Updated: Dec 31, 2020
on my bedroom window, pieces of last night’s dream, of the new york city i know: the smell of grilled meat crawling into the street, the drawl of echoes i duck under, the knee-length jackets on nights when winter walks through the alleys, drunk.
drunk is what they call this, this land of the unfree scrawled on grocery lists. alone, i walk down each aisle, count the names: mother, second cousin, man who sits on M street, sons dotting the fence.
sons dot the fence, and your eyes can only stare at them longer, unable to make out the dissonance, the sea-brought chord struck with the bones of the ones who came before—america, america, america, free—
freedom tastes simpler than this, my mother says, as if her childhood wasn’t locked by the sea. as if she could untaste its salt and climb the thin-bodied trees on the streets. outside, the sky is a basin. outside, the rain strikes the cobblestone as if to beat itself.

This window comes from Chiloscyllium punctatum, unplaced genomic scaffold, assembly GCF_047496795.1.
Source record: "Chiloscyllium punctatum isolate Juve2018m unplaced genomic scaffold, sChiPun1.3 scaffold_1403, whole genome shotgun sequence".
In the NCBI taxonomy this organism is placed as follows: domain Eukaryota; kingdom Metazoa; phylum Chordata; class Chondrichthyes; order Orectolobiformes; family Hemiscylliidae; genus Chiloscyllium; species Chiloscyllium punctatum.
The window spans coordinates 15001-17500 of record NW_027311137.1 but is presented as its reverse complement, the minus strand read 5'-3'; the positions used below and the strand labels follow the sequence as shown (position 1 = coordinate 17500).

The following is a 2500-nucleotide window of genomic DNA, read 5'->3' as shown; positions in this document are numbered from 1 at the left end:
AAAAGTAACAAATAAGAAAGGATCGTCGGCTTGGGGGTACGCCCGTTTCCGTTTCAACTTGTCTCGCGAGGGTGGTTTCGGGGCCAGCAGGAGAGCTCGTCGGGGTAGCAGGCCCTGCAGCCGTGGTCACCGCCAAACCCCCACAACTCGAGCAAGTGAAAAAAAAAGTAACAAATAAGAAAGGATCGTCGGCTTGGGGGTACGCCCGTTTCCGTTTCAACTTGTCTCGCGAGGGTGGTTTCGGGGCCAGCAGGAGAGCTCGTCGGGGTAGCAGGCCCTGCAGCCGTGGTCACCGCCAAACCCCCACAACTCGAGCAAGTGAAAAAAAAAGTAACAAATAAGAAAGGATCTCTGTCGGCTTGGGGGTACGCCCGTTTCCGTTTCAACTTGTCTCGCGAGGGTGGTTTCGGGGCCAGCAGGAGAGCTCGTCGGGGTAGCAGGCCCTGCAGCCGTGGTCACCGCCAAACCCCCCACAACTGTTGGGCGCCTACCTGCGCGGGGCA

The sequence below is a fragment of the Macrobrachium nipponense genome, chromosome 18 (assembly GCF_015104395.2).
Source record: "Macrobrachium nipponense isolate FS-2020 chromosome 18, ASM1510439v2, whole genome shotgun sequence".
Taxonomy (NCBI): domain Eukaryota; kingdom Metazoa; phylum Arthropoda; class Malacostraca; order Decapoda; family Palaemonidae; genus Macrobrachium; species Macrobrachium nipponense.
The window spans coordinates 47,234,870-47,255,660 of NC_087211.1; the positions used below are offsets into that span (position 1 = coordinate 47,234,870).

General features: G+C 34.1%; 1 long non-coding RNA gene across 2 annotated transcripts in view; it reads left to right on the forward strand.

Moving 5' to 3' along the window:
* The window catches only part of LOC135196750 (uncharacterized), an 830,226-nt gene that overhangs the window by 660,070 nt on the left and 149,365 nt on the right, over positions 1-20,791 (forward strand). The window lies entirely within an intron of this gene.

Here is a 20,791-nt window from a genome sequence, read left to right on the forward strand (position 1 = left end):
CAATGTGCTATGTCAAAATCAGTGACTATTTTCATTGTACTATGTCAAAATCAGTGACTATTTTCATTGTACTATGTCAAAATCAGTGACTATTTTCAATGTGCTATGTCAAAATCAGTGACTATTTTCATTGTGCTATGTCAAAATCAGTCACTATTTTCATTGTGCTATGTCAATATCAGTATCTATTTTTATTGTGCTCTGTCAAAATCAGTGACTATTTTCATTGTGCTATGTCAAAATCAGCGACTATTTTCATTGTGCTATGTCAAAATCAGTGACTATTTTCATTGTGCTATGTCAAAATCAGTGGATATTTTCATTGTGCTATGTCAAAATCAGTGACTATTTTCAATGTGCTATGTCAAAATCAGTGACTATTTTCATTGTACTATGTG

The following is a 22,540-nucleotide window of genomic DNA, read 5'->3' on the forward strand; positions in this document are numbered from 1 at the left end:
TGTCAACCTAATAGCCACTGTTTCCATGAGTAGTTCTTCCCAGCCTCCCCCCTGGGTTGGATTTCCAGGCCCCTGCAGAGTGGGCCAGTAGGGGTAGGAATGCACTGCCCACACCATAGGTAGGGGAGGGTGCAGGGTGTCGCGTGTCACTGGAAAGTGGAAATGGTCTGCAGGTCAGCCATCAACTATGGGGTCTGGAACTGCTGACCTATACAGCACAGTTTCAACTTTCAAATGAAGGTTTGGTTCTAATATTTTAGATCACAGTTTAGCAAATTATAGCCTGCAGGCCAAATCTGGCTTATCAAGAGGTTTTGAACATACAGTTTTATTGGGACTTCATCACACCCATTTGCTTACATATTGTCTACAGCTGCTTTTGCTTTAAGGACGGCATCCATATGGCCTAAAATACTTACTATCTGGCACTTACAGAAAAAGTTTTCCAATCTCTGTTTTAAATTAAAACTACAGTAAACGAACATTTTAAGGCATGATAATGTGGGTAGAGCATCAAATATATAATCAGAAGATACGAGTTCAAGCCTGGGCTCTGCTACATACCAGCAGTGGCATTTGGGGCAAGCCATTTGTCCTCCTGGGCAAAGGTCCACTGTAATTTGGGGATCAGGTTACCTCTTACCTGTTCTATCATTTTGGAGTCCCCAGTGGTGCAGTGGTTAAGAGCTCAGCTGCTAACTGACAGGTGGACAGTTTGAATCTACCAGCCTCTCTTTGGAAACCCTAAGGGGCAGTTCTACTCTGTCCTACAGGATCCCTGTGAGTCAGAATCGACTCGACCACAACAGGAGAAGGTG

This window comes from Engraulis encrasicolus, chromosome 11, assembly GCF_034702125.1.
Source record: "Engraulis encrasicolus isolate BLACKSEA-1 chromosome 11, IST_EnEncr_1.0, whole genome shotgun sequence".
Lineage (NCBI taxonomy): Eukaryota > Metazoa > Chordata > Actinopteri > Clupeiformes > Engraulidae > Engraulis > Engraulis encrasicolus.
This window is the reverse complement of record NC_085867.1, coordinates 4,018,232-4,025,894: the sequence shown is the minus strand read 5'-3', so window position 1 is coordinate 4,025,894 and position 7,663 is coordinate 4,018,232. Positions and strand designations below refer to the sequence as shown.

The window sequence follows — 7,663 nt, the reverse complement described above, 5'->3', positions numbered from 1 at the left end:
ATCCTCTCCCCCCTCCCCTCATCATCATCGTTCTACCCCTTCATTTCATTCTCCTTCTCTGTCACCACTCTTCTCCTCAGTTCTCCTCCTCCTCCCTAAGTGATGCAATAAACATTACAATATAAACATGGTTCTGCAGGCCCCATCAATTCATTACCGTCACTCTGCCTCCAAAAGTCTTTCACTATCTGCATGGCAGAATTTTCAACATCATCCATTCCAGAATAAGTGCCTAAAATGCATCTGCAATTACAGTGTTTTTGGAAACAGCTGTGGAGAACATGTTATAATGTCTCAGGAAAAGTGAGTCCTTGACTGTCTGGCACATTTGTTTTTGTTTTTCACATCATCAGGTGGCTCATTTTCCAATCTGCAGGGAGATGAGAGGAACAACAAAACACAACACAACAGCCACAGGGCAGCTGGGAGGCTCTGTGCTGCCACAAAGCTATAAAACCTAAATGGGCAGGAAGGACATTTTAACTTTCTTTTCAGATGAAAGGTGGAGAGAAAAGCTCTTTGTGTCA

Esther Kim is a Korean-American writer from Potomac, Maryland. Her poetry is forthcoming or published in Diode, Up the Staircase Quarterly, and SOFTBLOW. In the summer of 2019, she participated in the Kenyon Review Young Writers Workshop. A high school senior, she has been recognized by the Library of Congress, the National Scholastic Art & Writing Awards as a National Gold Medalist, The Atlantic, and the Poetry Society of the UK.